Elias Veturius, the strange half ghost of my uncle hisses in Sadhese. She never wanted you. What would she want with a squalling, pale-eyed thing? She only took you because she feared the evil eye upon her. And what have you brought but evil and suffering, death and ruin—

I recoil. When I was a child, I feared that Uncle Akbi thought such things. But he never said them.

Come—come and see what your failure has wrought. The specter drifts to the Saif camp, where six Tribespeople lie on cots in a row. They all appear to be dead.

Including Uncle Akbi.

“No—oh no—” I rush to him. Where in ten hells is the rest of Tribe Saif? Where is Mamie? How did this happen?

“Banu al-Mauth!” Aubarit appears behind me, bursting into tears at the sight of me. “I have been to the Forest a dozen times. You must help us,” she wails. “The Tribes have fallen to madness. There are too many


“What the bleeding hells happened?”

“A fortnight ago, just after you left, another Tribe arrived. They kept coming, one after another. Some had lost their Fakirs, and all were struggling to move on their dead—the same struggle I had with my grandfather. And then, two days ago—”

She shakes her head. Right when I disappeared into the Forest. “The ghosts of the dead stopped moving on altogether. Their bodies will not die, and their ruh—their spirits—will not leave them. Even those with grievous injuries linger on. They—they are monstrous.” The Fakira shudders. “They torment their families. They are driving their own kin to suicide. Your—your uncle was one of those. But you can see what has happened. Those who try to kill themselves also do not die.”

A thin figure materializes from one of the wagons and throws herself in my arms. I wouldn’t have recognized her had I not heard her voice, tired but still rich, still filled with story.

“Mamie?” She has wasted away to nothing. I want to curse and rage at the frailty of her once strong arms, the gauntness of her once beautifully rounded face. She looks as stunned to see me as I am to see her.

“Aubarit Ara-Nasur told me you dwell in the Forest, among the spirits,” she says. “But I—I did not believe it.”

“Mamie.” Tradition demands that I mourn Uncle Akbi with her. That I share her pain. But there’s no time for such things. I take her hands in mine. They are colder than I’ve ever felt them. “You have to disperse the Tribes. It’s dangerous having them all here in one place. Do you hear the drums?” From the mystified look on her face, I realize that she—and likely most of the rest of the camp—has not noticed the frenzy of Martial activity.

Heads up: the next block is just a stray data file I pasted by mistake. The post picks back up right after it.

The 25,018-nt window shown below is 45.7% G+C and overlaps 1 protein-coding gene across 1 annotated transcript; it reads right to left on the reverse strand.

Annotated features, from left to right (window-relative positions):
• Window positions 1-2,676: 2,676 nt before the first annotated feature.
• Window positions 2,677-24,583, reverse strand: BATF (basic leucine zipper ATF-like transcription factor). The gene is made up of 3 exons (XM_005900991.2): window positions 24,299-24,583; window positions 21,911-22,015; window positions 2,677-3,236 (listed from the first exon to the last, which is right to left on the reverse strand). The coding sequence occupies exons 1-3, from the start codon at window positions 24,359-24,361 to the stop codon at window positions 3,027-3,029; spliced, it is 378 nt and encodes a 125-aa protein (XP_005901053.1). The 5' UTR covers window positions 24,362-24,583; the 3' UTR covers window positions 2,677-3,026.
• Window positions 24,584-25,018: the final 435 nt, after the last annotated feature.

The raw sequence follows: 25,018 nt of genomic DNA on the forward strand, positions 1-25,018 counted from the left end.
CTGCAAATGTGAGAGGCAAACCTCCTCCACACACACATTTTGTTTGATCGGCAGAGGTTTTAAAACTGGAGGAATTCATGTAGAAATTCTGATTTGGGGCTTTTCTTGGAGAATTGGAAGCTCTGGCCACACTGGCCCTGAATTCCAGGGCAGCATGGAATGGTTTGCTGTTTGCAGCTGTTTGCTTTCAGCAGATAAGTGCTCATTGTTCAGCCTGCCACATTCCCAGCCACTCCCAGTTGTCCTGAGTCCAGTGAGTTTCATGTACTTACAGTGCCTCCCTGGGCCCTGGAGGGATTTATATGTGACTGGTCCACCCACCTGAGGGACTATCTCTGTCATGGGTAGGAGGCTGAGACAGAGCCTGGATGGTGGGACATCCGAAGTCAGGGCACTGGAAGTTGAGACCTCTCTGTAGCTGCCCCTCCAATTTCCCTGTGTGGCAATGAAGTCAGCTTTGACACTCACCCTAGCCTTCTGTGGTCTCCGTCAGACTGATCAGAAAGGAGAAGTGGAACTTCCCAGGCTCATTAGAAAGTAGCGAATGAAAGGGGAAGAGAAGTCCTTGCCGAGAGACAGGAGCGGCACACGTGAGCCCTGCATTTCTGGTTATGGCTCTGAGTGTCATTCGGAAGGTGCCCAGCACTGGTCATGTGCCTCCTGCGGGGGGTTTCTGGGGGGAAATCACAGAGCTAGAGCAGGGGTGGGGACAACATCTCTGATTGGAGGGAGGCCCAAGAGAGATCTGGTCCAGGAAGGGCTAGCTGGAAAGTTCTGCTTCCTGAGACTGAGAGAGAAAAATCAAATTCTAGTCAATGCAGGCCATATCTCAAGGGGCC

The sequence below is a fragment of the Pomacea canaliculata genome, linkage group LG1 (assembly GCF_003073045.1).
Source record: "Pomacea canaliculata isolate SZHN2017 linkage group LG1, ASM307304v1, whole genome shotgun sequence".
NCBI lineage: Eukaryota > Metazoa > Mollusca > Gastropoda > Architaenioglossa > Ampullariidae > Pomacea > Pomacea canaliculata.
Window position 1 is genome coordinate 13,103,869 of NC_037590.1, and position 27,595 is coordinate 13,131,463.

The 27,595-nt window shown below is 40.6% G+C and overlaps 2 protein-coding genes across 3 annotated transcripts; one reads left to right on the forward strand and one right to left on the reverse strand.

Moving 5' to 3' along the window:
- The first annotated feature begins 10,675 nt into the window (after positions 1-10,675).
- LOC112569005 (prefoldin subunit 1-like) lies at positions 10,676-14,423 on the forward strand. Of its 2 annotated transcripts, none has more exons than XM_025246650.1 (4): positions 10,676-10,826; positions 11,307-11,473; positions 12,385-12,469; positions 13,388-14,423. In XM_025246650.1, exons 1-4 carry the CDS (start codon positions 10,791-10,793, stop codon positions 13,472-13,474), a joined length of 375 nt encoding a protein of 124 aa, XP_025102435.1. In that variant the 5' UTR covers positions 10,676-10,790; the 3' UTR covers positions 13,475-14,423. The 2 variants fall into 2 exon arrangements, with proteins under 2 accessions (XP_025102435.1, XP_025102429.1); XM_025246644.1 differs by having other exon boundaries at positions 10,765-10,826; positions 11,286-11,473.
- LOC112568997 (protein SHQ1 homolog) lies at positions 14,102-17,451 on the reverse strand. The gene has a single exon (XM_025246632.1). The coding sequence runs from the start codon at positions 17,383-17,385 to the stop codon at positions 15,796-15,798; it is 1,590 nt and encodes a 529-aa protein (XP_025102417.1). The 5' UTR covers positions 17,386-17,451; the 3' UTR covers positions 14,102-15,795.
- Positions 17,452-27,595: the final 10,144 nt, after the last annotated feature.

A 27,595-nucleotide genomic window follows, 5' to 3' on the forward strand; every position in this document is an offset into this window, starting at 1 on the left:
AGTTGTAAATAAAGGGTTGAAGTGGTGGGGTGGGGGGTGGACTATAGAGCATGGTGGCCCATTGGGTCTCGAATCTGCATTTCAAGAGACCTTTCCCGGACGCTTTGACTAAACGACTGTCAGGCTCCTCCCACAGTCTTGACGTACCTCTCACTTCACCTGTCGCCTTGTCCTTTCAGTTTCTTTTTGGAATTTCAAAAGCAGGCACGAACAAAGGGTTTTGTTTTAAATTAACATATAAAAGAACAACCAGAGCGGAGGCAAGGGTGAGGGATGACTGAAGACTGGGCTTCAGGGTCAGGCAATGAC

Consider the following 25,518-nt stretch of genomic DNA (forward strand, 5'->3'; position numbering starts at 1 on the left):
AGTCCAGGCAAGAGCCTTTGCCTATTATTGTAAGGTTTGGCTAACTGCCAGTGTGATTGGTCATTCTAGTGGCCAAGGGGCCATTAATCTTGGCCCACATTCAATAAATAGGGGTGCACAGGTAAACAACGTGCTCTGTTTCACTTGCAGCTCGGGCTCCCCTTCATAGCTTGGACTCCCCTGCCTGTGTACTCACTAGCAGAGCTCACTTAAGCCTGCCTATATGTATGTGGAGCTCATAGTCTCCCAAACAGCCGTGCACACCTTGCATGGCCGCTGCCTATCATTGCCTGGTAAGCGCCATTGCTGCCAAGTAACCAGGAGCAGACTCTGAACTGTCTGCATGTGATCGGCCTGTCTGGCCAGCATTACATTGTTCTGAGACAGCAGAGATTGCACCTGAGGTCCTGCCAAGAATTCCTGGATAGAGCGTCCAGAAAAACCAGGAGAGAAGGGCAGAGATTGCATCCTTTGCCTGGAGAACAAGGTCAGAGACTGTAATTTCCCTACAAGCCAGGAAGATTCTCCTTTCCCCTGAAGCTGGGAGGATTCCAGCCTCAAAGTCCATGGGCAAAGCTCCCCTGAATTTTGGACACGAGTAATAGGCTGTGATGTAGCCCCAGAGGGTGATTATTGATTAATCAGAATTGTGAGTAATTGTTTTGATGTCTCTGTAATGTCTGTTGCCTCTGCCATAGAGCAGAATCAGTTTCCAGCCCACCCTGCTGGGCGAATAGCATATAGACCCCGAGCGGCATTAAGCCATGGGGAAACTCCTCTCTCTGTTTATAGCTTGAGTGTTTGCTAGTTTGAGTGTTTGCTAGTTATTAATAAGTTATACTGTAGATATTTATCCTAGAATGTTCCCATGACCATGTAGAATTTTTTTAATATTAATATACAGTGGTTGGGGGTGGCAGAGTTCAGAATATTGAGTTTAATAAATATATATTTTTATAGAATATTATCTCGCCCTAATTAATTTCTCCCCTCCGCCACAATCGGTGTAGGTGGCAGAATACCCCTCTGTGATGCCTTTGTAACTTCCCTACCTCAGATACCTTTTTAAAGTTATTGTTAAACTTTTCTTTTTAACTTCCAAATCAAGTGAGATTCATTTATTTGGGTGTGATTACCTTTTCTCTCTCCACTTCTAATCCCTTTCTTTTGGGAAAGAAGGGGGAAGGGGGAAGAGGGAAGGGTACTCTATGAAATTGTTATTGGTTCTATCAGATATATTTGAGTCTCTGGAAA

Which means the Empire is planning something even now. And the Tribes have no idea.

“Aubarit,” I say. “I need to find Afya—”

“I’m here, Banu al-Mauth.” Afya’s formality stings. The Tribeswoman shuffles toward me, shoulders slumped. I want to ask her how Gibran is, but part of me is afraid to find out. “News of your arrival spread quickly.”

“Get scouts out to all points other than the Forest,” I say. “I think the Martials are coming. And I think they’re going to hit hard. You need to be ready.”

Afya shakes her head, and her old, defiant self appears. “How can we be ready when our dead won’t die and we are haunted by their spirits?”

“We’ll worry about that when we know what we’re up against,” I say quickly, though I have no idea what the answer is. “Perhaps I am wrong and the Martials are just carrying out drills.”

But I’m not wrong, and Afya knows it. She moves off quickly, and her Tribesmen surround her as she begins giving orders. Gibran isn’t among them.

I consider the Tribes—there are so many. And yet . . . “Aubarit, Mamie,” I say. “Can you get at least some of the Tribes to head south— to scatter?”

“They will not go, Elias. Your uncle called a majilees. But before we could have it, three of the other Tribes’ chieftains were driven mad by the spirits. Two threw themselves into the sea, and your uncle . . .” Tears fill Mamie’s eyes. “Everyone is too afraid to leave. They believe there is strength in numbers.”

“You must do something, Banu al-Mauth,” Aubarit whispers. “The ruh of our own people are destroying us. If the Martials come, all they will have to do is round us up. We are already defeated.”